The bird lays just two eggs in a year and the elder chick kills the younger due to fear of sharing food,” said Dr Mumtaz and added this rivalry between Houbara’s newborns is also one of the main factors gradually decreasing its population.

 He said Houbara’s artificial breeding was being carried out in UAE, Saudi Arabia and Morocco, but it was very expensive and had to be done under extremely controlled conditions. 

The climate change coupled with shrinking habitats of wildlife is posing a serious threat to Houbara in range states of Pakistan, Afghanistan, Iran, India, UAE and Middle East countries.

 Scientifically called as Macqueenii, Hourbara has been declared as endangered migratory bird by Convention on International Trade in Endangered Species (CITES), Convention of Migratory
Species of Wild Animal (CMSWA) and International Union Conservation Nature (IUCN).  

 Wildlife Chief feared that Asian Houbara could become extinct by 2040 if its onslaught, flora depletion and shrinking habitat continues at existing scale in the range countries and necessary measures against climate change were not taken. 

The rapid increase in population was exerting extra pressure on forests and converting agriculture lands into housing societies thus forcing indigenous wildlife to move to high altitude pasture zones resultantly facing difficulty to live in cold weather conditions,he added.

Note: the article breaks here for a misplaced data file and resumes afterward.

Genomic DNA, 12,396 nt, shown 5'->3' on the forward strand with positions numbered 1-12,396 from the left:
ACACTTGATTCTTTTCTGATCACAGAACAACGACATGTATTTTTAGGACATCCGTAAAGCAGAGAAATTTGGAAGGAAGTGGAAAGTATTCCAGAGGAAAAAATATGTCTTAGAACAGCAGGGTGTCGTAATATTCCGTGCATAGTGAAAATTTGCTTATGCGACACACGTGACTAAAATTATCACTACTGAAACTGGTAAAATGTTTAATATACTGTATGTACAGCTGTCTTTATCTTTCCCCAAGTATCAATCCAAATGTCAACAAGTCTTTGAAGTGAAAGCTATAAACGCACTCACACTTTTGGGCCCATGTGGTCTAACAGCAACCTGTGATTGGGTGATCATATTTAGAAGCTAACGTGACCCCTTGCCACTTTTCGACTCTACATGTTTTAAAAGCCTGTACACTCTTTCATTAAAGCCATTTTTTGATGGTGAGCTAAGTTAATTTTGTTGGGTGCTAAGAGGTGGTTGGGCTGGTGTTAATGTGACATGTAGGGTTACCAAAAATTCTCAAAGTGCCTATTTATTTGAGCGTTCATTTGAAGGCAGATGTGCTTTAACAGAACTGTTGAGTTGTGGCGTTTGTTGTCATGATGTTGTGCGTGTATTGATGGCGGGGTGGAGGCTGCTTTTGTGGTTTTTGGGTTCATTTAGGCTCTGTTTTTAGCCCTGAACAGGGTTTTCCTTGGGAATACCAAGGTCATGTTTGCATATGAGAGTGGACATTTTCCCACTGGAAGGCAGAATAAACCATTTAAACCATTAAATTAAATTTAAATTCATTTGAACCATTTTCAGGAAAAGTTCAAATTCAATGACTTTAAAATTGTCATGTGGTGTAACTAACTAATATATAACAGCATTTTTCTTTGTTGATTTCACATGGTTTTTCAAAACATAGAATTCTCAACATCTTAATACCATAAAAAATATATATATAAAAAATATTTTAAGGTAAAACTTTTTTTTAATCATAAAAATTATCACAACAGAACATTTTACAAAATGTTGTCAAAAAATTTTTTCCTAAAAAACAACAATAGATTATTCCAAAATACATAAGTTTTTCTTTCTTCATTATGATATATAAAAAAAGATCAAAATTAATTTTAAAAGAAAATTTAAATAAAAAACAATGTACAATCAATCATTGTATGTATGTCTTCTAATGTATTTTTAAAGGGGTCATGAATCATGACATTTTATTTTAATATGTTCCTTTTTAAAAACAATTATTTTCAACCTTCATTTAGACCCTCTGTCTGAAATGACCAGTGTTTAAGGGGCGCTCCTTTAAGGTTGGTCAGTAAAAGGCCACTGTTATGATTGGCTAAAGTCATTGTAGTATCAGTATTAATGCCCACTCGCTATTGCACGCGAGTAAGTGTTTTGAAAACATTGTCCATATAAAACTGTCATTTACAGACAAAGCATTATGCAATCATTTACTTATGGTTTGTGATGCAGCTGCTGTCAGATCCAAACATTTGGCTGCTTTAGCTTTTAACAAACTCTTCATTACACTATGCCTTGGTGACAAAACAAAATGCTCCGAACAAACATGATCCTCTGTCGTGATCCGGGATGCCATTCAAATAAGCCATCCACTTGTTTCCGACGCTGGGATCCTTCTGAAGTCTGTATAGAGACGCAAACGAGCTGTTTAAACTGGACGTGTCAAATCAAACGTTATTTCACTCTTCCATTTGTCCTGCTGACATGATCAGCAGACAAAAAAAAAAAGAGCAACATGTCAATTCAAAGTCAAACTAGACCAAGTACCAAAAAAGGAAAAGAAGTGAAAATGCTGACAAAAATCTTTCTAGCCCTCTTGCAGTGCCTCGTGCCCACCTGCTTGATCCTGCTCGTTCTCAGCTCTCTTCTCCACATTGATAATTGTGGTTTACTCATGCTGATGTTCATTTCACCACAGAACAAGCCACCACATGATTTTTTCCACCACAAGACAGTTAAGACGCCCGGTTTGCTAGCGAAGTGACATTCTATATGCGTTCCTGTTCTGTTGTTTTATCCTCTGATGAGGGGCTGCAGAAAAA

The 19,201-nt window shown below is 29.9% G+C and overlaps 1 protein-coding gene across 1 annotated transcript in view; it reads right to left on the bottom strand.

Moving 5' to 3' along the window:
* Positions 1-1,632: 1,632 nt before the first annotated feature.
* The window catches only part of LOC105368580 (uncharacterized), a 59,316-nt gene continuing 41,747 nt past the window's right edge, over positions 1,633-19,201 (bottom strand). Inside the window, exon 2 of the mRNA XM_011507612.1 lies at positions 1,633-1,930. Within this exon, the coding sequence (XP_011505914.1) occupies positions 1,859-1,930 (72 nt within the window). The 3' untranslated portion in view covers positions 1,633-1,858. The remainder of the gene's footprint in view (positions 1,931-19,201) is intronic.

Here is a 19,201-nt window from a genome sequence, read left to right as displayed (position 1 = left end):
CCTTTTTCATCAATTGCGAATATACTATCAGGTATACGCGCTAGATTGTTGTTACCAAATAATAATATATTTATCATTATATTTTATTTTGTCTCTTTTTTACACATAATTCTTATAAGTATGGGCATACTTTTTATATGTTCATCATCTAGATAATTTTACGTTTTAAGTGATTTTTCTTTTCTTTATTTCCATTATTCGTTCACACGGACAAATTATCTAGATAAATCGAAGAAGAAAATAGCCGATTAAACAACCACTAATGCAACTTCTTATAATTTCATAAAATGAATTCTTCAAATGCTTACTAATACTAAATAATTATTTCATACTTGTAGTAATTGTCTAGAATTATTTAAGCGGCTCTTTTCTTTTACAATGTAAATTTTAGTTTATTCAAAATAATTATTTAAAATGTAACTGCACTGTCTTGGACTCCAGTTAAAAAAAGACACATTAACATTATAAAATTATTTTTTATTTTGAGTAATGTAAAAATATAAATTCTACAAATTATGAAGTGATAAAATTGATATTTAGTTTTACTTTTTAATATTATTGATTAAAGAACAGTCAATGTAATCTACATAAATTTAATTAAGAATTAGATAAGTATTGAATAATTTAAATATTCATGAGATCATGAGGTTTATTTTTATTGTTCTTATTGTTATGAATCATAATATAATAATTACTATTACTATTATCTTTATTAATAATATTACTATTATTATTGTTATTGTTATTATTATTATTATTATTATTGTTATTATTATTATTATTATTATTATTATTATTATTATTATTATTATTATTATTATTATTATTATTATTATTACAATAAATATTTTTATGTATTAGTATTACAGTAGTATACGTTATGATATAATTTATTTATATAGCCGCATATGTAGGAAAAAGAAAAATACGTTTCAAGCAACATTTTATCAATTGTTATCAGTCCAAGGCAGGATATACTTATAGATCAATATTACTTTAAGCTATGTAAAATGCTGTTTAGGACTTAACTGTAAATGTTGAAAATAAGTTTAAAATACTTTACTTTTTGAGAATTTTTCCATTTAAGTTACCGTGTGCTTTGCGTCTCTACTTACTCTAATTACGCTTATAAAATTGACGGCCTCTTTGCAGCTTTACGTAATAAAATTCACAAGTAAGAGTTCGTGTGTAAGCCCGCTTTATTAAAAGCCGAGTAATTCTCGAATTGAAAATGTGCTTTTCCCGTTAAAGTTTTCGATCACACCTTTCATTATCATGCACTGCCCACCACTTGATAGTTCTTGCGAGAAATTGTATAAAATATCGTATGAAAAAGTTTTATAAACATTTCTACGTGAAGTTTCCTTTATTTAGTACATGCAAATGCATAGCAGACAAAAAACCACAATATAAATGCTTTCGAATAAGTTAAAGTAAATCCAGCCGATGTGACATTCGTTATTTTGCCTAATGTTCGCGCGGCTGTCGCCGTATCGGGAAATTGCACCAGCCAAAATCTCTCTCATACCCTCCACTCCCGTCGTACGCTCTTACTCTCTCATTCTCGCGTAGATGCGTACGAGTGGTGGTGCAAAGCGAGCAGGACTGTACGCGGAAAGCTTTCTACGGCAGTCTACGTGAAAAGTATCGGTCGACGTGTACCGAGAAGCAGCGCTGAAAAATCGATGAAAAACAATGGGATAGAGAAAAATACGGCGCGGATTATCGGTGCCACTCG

The populations of Jackals, Foxes and Mongoose were also reportedly decreasing in areas where poultry forms exist in abundance, he said.     

 He said the 10 billion trees afforestation project (BTAP) was an important initiative in the green sector and suggested preference to plantation of indigenous species to increase flora and vegetations besides strengthening wildlife habitats.

Gulzar Rehman, Conservator Southern Circle of KP Forest Department told APP that preference was given to indigenous plants in BTAP plantations that resulted increase in wildlife’s flora in 10 new juggles including Garhi Chandan Peshawar established on 32,000 hectares with plantation of a record 3.2 million plants under billion trees afforestation project during 2014-17.

 He said over 1.2 billion plants including 600 million on 306,983 hectares through forest enclosures, 200 million on 263,213 hectares man-made and 200 million through farm forestry were planted in the first phase of BTAP.

 The Conservator said the new jungles had created breeding grounds for wildlife including falcons, bears, houbara, cranes, bears, common leopard, dove, ducks, monkeys, foxes, wolves, jackals, pigeons, pheasants Monal, Koklas, Kaleej, Tragopan, black & grey partridges and national bird Chakor besides accelerated frequency of migratory birds after enlargement of their habitats in KP.